Communities are key to sustainable tourism development

Speaking at the WTTC Global Summit recently in Buenos Aires, Bulgaria’s Minister of Tourism, H.E. Nikolina Angelkova, explained how by law tourism tax revenues in the country have to be used in local communities. Similarly H.E. Ana Mendes Godinho, Secretary of State for Tourism for Portugal explained how at least 90% of local people have to approve for major tourism developments to go ahead.

Clearly they see the importance of local communities in the Travel & Tourism eco-system.

So why are local communities so crucial?

There has been a recent surge in demand for trips that offer self discovery. This search for a deeper connection when it comes to travel is not just associated with young people. Active retirees are also seeking out experiential travel opportunities, as they stay fitter into older age. As the same destinations are found on many peoples’ bucket lists, finding points of differentiation isn’t easy. Meeting local people and seeing the world through their eyes is one way to offer something unique. It’s thus much in demand. The way that locals can connect with a visitor and enhance their trip is worth far more than luxury toiletries or six types of gin.

Whilst many local people genuinely love showing visitors their neighbourhoods, do it too much and anyone will become jaded. That crucial sense of authenticity can get lost. Sustainable travel is all about managing resources, be that water or waste or… people. Unlike some things which can be increased with investment in infrastructure or new technologies, people are a fragile resource and need to be treated with care. Consequently it’s local people who feel the impacts of too many tourists first. Given the right channels, they can raise warning flags before the problem becomes entrenched. Often they are the ones best placed to come up with practical solutions.

Whilst tourists travel to a place, spend time there and leave, locals are there every day. They have a far greater investment in the environment. Particularly as they start to see the income that tourism can generate for their community, they see the importance of protecting the fragile eco-systems and cultural treasures that tourists are coming to experience. They campaign against over development and for better infrastructure for waste, traffic and water management. This is particularly important in less developed countries where environmental regulations can be lax. The idea is at its most pertinent for protecting endangered wildlife. In many parts of the world, local communities play a vital role in reporting poaching activity, helping to protect rare species which they know are worth far more to the community alive than dead.

So, how do we nurture and support local communities?

Finding a balance is challenging, but there are ways that authorities can help keep the equilibrium ensuring meaningful livelihoods for locals and authentic experiences for visitors.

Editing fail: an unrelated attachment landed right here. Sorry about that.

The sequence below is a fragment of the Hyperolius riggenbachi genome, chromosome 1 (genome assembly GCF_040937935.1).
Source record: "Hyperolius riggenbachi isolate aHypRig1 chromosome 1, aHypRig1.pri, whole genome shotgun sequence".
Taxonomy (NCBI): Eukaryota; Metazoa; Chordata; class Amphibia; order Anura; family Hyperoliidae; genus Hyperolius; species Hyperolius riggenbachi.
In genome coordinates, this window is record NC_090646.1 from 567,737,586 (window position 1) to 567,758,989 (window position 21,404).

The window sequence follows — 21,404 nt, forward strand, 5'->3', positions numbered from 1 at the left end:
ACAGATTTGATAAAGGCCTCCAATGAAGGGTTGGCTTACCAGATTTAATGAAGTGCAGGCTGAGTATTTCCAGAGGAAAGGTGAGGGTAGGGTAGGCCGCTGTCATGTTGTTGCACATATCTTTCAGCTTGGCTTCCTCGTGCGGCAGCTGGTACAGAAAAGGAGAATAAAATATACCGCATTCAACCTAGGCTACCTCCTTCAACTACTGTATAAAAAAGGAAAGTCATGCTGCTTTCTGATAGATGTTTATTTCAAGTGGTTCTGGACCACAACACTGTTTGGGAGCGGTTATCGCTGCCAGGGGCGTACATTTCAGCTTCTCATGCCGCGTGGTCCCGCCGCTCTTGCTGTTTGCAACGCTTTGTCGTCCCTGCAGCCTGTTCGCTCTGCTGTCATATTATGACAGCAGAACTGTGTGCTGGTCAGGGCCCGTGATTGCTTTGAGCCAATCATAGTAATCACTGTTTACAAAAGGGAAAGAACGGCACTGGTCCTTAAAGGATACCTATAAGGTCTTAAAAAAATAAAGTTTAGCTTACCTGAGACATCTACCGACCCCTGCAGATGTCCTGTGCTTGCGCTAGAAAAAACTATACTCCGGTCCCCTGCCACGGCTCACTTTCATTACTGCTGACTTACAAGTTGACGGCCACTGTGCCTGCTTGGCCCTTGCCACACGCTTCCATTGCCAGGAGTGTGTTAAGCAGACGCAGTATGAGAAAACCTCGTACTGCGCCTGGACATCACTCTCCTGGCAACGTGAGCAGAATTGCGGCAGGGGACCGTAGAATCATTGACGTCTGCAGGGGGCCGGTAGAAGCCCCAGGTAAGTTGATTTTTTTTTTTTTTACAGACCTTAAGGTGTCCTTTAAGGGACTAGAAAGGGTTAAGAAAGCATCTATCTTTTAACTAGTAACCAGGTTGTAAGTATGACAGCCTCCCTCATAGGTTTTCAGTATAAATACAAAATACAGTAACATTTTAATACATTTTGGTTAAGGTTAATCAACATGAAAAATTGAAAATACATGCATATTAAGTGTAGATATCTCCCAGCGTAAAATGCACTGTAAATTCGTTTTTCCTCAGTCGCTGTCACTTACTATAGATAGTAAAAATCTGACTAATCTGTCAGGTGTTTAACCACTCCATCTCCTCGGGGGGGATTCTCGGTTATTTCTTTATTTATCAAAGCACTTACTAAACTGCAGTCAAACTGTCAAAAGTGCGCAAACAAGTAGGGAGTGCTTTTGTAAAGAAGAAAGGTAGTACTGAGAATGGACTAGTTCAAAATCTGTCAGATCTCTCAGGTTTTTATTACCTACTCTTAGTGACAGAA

If local people don’t feel the benefits of tourism directly they can come to resent the presence of visitors. As Ministers from Portugal, Bulgaria and others explained at the Summit, taxing tourists and ploughing that income into development that benefits locals is key. Improved roads, internet access, sanitation and waste management are just a few examples. In less developed countries this kind of investment can be used to lift people out of poverty. Income generated from National Parks in Rwanda is used to build schools and provide healthcare centres.

Allowing local people to have a say in how tourism projects are developed and managed is crucial too. It’s important that formal structures are put in place so that community members can be confident that their concerns and ideas will be listened to and acted upon. In Iceland where after a decade of swift growth in visitors, tourism management was becoming a concern working groups were created to develop a new plan. Private sector stakeholders like lodging and tour operators, local community groups, events organisers and urban planners were all included.

It’s not enough to provide a forum for local people though. At a higher level, there needs to be legal protection that ensures the environment that the community depends upon for developing a sustainable tourism product is protected. This not only protects the special places, cultures and creatures that people are coming to experience, it also makes the priorities of the authorities completely clear. This gives communities confidence for longer term planning. Botswana is a great example. All land given over to tourism is protected by law and managed by the Botswana Tourism Authority. Tourism here is managed by the country for its people.

In many parts of the developed world where employment in traditional industries has died out due to automation and changes in consumer buying habits, tourism offers new livelihoods. Take a small community like The Burren in County Clare, Ireland. Here the local community which formerly relied on farming struggled with high levels of unemployment. Community tourism has provided a new foundation for local people to set up successful businesses. Cafes, cycle tour operators, restaurants and food producers all work together. But this didn’t happen in isolation. It was part of an EU-funded programme which provided training, marketing, consultation and research.

Read more: Community involvement is one of a range of issues relating to sustainable tourism growth. Find out now…

Our mission is to maximise the inclusive and sustainable growth potential of the Travel & Tourism sector. Join the conversation #WTTC